12. Balayan MS, Andjaparidze AG, Savinskaya SS, Ketiladze ES, Braginsky DM, Savinov AP, Poleschuk VF: Evidence for a virus in non-A, non-B hepatitis transmitted via the fecal-oral route.

    Intervirology 1983, 20:23-31. PubMed Abstract | Publisher Full Text OpenURL

  13. Hamid SS, Atiq M, Shehzad F, Yasmeen A, Nissa T, Salam A, Siddiqui A, Jafri W: Hepatitis E virus superinfection in patients with chronic liver disease.

    Hepatology 2002, 36:474-478. PubMed Abstract | Publisher Full Text OpenURL

  14. Patra S, Kumar A, Trivedi SS, Puri M, Sarin SK: Maternal and fetal outcomes in pregnant women with acute hepatitis E virus infection.

    Ann Intern Med 2007, 147:28-33. PubMed Abstract OpenURL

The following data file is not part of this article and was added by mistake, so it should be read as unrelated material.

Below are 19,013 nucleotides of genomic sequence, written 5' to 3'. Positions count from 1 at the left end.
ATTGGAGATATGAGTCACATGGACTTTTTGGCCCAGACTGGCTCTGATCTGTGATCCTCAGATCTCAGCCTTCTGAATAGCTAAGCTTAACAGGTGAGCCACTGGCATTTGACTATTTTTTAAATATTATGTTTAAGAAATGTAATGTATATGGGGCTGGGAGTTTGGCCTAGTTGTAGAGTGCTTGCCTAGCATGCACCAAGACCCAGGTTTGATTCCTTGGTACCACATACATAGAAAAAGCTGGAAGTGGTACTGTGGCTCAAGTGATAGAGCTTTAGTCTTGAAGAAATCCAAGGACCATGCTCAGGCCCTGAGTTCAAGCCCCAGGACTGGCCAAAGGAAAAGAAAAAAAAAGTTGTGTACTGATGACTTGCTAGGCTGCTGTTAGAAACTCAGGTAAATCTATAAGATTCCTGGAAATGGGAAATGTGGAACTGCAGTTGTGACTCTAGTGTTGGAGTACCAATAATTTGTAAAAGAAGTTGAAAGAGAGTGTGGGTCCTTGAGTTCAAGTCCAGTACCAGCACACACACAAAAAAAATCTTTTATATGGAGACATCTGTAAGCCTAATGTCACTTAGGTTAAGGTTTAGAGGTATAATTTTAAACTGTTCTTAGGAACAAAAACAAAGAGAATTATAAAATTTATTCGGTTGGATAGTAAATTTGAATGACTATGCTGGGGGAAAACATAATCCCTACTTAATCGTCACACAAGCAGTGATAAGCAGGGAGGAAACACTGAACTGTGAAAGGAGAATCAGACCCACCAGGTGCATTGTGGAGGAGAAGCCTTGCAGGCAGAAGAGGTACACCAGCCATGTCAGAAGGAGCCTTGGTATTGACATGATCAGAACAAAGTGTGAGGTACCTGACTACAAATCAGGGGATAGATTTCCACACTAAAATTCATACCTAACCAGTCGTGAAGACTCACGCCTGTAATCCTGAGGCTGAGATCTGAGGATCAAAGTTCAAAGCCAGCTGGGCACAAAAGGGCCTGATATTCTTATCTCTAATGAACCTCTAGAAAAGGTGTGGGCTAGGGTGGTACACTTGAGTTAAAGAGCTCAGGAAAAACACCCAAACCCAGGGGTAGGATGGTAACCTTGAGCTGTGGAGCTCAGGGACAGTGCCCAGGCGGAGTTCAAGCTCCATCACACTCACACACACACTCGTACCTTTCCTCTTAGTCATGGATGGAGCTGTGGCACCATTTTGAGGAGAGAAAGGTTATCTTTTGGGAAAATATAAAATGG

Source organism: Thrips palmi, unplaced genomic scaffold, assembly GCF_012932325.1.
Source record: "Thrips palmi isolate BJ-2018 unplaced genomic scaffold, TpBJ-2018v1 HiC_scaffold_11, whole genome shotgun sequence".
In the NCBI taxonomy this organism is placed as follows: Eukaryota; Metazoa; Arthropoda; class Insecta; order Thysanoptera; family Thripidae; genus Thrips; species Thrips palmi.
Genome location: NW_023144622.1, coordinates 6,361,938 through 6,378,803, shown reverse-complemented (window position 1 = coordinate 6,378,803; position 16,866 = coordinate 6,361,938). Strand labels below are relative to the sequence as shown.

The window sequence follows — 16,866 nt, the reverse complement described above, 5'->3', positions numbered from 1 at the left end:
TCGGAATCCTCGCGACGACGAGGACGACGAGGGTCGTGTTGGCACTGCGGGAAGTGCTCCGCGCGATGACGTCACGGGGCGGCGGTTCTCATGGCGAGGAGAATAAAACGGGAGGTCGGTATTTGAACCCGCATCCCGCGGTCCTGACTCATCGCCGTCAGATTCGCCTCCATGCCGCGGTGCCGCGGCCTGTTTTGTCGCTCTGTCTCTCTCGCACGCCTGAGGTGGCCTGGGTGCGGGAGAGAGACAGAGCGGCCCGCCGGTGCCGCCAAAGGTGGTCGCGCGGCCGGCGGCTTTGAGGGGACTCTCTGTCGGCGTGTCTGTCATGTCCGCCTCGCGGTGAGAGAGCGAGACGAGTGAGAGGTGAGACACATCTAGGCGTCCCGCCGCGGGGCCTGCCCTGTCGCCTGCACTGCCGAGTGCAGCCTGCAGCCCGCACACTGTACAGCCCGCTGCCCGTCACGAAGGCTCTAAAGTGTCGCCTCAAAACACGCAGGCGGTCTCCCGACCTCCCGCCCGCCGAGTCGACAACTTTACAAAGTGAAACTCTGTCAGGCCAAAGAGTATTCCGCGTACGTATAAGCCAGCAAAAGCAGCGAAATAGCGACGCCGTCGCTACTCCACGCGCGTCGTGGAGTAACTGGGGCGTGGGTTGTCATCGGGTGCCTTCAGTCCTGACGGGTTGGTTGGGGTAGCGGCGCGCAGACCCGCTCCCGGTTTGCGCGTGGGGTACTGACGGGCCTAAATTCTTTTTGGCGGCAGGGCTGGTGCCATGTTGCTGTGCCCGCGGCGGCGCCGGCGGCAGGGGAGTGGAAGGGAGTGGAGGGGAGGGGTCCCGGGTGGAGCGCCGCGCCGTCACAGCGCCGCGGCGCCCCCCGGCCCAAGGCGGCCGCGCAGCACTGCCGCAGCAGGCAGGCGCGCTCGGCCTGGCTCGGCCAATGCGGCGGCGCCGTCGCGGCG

15. Jilani N, Das BC, Husain SA, Baweja UK, Chattopadhya D, Gupta RK, Sardana S, Kar P: Hepatitis E virus infection and fulminant hepatic failure during pregnancy.

    J Gastroenterol Hepatol 2007, 22:676-682. PubMed Abstract | Publisher Full Text OpenURL

  16. Kar P, Jilani N, Husain SA, Pasha ST, Anand R, Rai A, Das BC: Does hepatitis E viral load and genotypes influence the final outcome of acute liver failure during pregnancy?

    Am J Gastroenterol 2008, 103:2495-2501. PubMed Abstract | Publisher Full Text OpenURL

  17. Prusty BK, Hedau S, Singh A, Kar P, Das BC: Selective suppression of NF-kBp65 in hepatitis virus-infected pregnant women manifesting severe liver damage and high mortality.

    Mol Med 2007, 13:518-526. PubMed Abstract | Publisher Full Text | PubMed Central Full Text OpenURL

  18. Coombes KR, Morris JS, Hu J, Edmonson SR, Baggerly KA: Serum proteomics profiling--a young technology begins to mature.

    Nat Biotechnol 2005, 23:291-292. PubMed Abstract | Publisher Full Text OpenURL